Awaiting Consultation/Diagnosis

Hi all,

I had a look through the posts on this forum, having steered clear of all of the information on the internet through fear of scaring myself to death, and felt compelled to write my own situation on here. It looks like a very sensible and reasoned forum. I hope I’m continuing along the same vein.

I’m awaiting a consultation very soon following an initial MRI scan - see below. This period of limbo is horrible.

There seem to be instances of people going years without diagnosis, which would be my worst nightmare, or getting almost immediate diagnosis. I have had various symptoms for over a year-and-a-half (I only know this looking back) but the impact of the symptoms were not impeding me particularly as I was working around them thinking it was just me. In hindsight, I was struggling badly, mostly mentally rather than physically so the sooner I get a diagnosis, the better. My symptoms include pins and needles in extremities, muscle ache, lethargic feeling, dizziness, memory loss, loss of balance, head pains, uncomfortable sensations … all of the physical symptoms occur down the left hand side of my body. The intensity for each of these changes on a daily basis.

Is there anything in my symptoms or MRI results that point to anything else other than MS? My MRI scan results read as follows:-

"MRI Head

Demyelination protocol

There is no previous imaging available for comparison.

There are numerous predominantly ovoid T2 hyperintense lesions involving the periventricular/deep and subcortical white matter. Note is also made of juxtacortal lesions involving the right superior frontal gyrus and the posterolateral temporal lobe on the right. There are subtle tiny T2 hyperintense lesions involving the body of corpus callosum.

Further lesions involving the ventrolateral aspect of the right midldle cerebellar peduncle and the medial aspect of the left middle cerebellar peduncle extending to the superior cerebellar peduncle are also noted. There is a possible lesion involving the cranial aspect of the cervical spinal cord at C1 level.

None of these areas of signal change demonstrate diffusion abnormality and no pathological contrast enhancement is shown.

The speck of T1 hyperintensity within the left paramedian aspect of the quadrigeminal system would be in keeping with fat within the subarachnoid space (normal variant).


Multiple white matter, juxtacortical and brainstem T2 hyperintense lesions as described. The morphology and distribution of these lesions would be most in keeping with an inflammatory/demyelinating process.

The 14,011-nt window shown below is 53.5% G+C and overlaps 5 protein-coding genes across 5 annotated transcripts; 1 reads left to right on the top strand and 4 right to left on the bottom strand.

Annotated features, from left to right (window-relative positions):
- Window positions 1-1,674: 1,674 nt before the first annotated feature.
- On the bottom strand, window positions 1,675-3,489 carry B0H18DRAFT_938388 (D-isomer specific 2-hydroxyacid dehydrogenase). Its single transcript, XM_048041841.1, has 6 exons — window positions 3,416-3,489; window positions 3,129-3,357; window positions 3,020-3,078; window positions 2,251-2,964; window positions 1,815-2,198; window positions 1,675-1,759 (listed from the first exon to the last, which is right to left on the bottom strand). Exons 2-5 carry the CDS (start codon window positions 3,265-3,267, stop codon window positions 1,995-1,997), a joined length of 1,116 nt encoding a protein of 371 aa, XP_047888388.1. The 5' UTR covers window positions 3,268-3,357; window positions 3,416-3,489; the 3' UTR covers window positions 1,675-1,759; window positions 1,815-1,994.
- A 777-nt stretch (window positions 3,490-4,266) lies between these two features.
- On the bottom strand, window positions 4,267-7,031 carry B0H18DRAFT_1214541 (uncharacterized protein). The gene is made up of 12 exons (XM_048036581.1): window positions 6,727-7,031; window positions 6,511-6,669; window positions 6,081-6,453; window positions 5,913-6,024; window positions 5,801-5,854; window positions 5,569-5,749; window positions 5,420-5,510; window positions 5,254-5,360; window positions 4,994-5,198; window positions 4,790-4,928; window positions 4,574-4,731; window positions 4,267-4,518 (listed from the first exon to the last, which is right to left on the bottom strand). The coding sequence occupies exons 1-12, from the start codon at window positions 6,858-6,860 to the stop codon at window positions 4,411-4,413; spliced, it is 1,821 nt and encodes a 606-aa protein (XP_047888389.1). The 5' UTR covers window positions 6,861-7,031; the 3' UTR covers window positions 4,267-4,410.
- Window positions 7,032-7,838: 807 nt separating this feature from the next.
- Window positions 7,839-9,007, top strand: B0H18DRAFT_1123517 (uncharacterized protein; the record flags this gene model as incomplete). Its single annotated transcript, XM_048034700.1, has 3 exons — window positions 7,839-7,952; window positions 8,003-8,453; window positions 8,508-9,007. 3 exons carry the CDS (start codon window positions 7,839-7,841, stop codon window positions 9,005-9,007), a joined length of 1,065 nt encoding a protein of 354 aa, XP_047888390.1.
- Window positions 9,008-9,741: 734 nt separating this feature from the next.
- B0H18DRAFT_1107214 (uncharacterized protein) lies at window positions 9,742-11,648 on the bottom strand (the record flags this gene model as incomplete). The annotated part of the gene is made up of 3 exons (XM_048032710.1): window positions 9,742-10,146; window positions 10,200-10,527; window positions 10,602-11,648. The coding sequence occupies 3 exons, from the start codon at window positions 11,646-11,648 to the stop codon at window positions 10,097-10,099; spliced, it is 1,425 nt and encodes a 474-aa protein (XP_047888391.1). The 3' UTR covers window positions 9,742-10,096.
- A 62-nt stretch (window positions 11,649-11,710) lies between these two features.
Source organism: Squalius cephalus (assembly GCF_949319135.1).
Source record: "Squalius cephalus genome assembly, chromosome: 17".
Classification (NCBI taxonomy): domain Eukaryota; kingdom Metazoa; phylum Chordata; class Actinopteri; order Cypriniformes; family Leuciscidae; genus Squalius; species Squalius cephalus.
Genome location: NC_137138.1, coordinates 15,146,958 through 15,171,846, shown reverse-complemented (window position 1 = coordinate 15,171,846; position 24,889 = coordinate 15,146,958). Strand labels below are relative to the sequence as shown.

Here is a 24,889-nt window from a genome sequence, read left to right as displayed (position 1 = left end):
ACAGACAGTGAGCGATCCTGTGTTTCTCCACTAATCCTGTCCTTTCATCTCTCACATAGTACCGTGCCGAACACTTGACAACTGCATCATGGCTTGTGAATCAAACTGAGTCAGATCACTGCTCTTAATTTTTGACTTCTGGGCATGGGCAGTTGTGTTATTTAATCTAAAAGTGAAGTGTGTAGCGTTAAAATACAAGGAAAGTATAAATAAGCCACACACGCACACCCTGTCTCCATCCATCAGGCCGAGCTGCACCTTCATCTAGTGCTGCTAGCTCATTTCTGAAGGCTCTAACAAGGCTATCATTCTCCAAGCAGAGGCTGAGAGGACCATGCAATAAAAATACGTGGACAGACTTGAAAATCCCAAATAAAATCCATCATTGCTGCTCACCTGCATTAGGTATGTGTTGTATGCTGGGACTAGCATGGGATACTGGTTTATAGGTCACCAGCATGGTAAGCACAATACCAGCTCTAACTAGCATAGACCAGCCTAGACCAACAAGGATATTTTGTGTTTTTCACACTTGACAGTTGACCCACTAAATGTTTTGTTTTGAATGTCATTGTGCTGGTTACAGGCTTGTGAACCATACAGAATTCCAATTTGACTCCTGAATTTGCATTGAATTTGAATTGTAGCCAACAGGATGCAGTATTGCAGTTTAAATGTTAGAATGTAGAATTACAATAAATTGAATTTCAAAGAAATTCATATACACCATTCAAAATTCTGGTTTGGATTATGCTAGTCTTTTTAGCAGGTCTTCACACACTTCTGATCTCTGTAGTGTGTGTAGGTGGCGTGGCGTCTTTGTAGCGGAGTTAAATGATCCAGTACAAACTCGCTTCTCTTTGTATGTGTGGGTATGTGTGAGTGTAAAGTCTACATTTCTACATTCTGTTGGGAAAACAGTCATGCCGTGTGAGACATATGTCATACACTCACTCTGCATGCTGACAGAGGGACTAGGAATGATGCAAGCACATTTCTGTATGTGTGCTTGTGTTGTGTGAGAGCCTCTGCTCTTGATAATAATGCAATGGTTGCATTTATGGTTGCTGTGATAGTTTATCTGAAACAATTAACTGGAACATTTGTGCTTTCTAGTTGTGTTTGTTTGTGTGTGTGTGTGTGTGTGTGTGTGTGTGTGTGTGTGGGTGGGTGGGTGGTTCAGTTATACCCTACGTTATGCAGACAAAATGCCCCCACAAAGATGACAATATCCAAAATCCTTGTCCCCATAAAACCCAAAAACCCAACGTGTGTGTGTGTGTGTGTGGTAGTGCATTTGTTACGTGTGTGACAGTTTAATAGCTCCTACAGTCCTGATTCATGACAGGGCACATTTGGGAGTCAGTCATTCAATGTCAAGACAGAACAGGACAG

In context of a clinically isolated syndrome, these lesions would satisfy the revised Mcdonald criteria (2010) for dissemination in space."

Hello and welcome

I commend you for your restraint in not going mad with google :slight_smile: You’re right, we’re mostly pretty sensible on here (with one or two exceptions :-)) and you can trust the information the MS Society provides, but there are a lot of crackpots out there so you are best not to browse too far and wide. The MS Trust is also very good though.

I’m not sure if you want the MRI report interpreted or not? What I can tell you, without doing the full interpretation, is that your scan is consistent with MS. This does not in itself mean that it must be MS because it is not the only condition that can cause this kind of result so what the neuro must do is consider the MRI report + your history and symptoms + your clinical exam results + the results of any other tests you’ve had done. (Some of the other things that can cause multiple areas of demyelination are vitamin B12 deficiency, ADEM and some genetic conditions.)

You might want to download the paper that outlines the diagnostic criteria for MS: Polman et al, Diagnostic Criteria for Multiple Sclerosis: 2010 Revisions to the McDonald Criteria. ANN NEUROL 2011; 69; 292-302. (This is why the radiologist has mentioned the McDonald criteria.)

The dissemination in space bit comes from the two main criteria for diagnosis of MS: dissemination in time and dissemination in space, which basically mean more than one attack and/or a gradual decline over time and more than one affected area of the nervous system. Both of these can be demonstrated with MRI: the time bit by seeing new lesions between scans or old and new lesions on the same scan; the space bit by having lesions in multiple areas that are typical of MS. At the moment, your MRI shows that you satisfy the dissemination in space criterion. The time criterion can’t really be shown with your scan because none of your lesions were “active” (this is the diffusion and contrast enhancement bit of the report). Some being active and some not would have shown that the lesions have developed at different times.

So where does that leave you. There is still a chance that it is not MS. Only your neuro can tell you this. If it is MS, then it depends on how long you have had the symptoms, whether you have had periods that have been (relatively) clear of symptoms and whether or not your symptoms have been progressing in that time. From what you’ve said, I think a diagnosis of probable MS or MS is more likely than CIS (clinically isolated syndrome, basically a one off attack of MS), but I could be wrong.

I know full well that this kind of info is bloody hard to digest. Please try and hold onto the thought that, while MS is not anything anyone would wish for, it really is NOT the end of the world. There are loads of excellent meds and other forms of support these days and life really can still be good.